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Little Voices, Big Ideas: The Giving Tree

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The Giving Tree has been the subject of many interpretations since it was originally published in 1964.

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Credit Thomas M Walsh / WWNO
/
WWNO

Episode 2 of “Little Voices, Big Ideas,” makes the case for discussing the big ideas found in the book that everyone loves to love--or loves to hate--Shel Silverstein’s The Giving Tree.

Criticized for its seeming endorsement of feminine/maternal stereotypes, the book, argues our panel, nonetheless presents parents and children with a unique opportunity to hone critical thinking skills, and to discuss sustainability.

Mother and daughter Beth Rosch and Celeste Lavender again join the podcast to illustrate the big ideas that can emerge through discussing “little” books.

This podcast is made possible with support from the National Endowment for the Humanities, and is a partnership project of PRIME TIME Family Reading, the Louisiana Endowment for the Humanities, WWNO New Orleans, and WRKF Baton Rouge.

Sarah DeBacher is the Director of Curriculum and Content Development for PRIME TIME Family Reading at the Louisiana Endowment for the Humanities. Originally from Atlanta, she has lived in New Orleans for 23 years, where she has taught English and writing at the University of New Orleans, Tulane University, and the Bard Early College program. Her publications include “Making it Up as We Go: Students Writing and Teachers Reflecting on Post-K New Orleans” (Reflections: A Journal of Writing, Service Learning and Community Literacy, 2008), “First, Do No Harm: Teaching Writing in the Wake of Traumatic Events” (Composition Forum, 2016), and several essays on living in New Orleans. She is mother to two young sons, three chickens, two cats, and a rescue dog.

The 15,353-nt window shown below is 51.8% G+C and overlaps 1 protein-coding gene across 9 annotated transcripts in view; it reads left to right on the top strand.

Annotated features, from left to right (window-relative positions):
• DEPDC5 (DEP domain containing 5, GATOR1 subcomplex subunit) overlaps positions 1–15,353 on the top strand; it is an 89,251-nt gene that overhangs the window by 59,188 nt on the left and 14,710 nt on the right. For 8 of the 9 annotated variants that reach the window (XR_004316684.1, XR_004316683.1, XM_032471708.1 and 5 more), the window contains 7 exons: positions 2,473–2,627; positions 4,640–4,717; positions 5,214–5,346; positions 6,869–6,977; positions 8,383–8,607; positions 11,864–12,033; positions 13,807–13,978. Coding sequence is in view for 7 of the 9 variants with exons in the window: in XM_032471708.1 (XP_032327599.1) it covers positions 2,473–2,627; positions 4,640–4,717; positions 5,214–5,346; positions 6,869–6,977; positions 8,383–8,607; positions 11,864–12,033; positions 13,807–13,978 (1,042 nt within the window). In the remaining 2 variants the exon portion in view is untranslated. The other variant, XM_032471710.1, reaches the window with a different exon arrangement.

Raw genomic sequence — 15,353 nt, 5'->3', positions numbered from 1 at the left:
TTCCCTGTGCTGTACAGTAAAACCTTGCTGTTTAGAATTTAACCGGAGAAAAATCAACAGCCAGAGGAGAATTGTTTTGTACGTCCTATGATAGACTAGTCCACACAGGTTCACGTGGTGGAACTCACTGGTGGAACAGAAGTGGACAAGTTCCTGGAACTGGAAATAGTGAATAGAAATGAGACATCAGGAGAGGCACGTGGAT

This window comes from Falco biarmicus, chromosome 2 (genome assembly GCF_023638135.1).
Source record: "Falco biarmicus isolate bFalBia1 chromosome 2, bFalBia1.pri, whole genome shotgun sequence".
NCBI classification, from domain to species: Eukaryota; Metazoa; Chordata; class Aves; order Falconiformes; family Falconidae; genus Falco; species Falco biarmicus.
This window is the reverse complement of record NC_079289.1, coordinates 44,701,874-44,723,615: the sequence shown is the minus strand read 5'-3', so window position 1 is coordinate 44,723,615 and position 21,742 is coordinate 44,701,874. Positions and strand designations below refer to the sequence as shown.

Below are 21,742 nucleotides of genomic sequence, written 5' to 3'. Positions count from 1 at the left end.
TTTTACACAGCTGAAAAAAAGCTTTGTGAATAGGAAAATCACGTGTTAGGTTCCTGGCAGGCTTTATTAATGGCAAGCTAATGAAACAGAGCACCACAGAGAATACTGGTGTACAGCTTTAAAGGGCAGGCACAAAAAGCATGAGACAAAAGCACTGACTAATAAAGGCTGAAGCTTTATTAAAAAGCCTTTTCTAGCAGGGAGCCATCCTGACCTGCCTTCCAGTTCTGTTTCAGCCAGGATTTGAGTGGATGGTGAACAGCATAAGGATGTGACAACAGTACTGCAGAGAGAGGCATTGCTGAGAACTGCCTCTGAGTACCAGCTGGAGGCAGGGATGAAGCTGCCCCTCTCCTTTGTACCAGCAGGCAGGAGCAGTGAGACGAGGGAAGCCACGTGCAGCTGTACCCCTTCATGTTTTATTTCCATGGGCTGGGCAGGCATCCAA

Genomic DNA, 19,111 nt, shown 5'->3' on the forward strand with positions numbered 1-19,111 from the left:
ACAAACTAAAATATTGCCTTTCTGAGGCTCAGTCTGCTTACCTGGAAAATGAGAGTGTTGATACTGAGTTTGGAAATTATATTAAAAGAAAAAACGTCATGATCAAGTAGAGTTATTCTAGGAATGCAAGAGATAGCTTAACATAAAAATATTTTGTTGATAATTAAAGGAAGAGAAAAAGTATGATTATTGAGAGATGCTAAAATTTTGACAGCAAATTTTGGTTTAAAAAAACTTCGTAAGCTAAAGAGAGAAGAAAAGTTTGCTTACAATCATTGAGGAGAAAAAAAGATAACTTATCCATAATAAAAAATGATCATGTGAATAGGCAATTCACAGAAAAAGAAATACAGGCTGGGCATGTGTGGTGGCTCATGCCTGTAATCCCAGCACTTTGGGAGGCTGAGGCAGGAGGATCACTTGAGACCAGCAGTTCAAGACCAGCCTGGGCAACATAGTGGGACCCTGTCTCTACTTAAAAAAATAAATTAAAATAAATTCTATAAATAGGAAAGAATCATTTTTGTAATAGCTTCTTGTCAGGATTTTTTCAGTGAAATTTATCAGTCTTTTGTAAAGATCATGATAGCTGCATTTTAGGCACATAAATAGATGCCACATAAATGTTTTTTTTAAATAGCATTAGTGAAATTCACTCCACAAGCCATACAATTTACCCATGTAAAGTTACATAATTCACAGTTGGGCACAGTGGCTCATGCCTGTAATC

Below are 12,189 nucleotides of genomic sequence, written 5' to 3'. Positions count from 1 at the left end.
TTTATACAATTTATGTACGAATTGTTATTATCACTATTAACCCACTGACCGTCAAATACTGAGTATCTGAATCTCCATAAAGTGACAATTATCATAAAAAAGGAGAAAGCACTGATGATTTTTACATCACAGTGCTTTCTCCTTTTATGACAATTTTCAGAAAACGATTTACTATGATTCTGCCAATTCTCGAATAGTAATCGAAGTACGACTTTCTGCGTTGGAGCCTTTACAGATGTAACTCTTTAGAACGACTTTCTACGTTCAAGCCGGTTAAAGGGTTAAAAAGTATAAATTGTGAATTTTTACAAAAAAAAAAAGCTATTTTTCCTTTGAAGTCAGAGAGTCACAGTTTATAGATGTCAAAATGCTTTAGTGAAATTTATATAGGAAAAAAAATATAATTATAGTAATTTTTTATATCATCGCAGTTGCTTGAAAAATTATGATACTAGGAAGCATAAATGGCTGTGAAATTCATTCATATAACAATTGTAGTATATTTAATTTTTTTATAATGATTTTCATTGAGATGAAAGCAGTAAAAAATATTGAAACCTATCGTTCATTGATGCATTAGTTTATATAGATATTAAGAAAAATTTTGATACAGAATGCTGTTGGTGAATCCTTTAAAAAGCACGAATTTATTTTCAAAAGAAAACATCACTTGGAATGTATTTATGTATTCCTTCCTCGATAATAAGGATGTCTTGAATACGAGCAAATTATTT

Freddi Williams Evans is the author of three historical and award-winning picture books: Hush Harbor: Praying in Secret (Carolrhoda, 2008), The Battle of New Orleans, the Drummer’s Story (Pelican Publishers, 2005), and, A Bus of Our Own (Albert Whitman, 2001). She is also internationally recognized for her scholarship on Congo Square, a historical landmark of African American culture in New Orleans. Along with over a dozen published essays and countless presentations, her books on the subject are Come Sunday, A Young Reader’s History of Congo Square (ULL Press, 2017), and Congo Square: African Roots in New Orleans (ULL Press, 2011), which received the 2012 Louisiana Humanities Book of the Year award and has been published in French.

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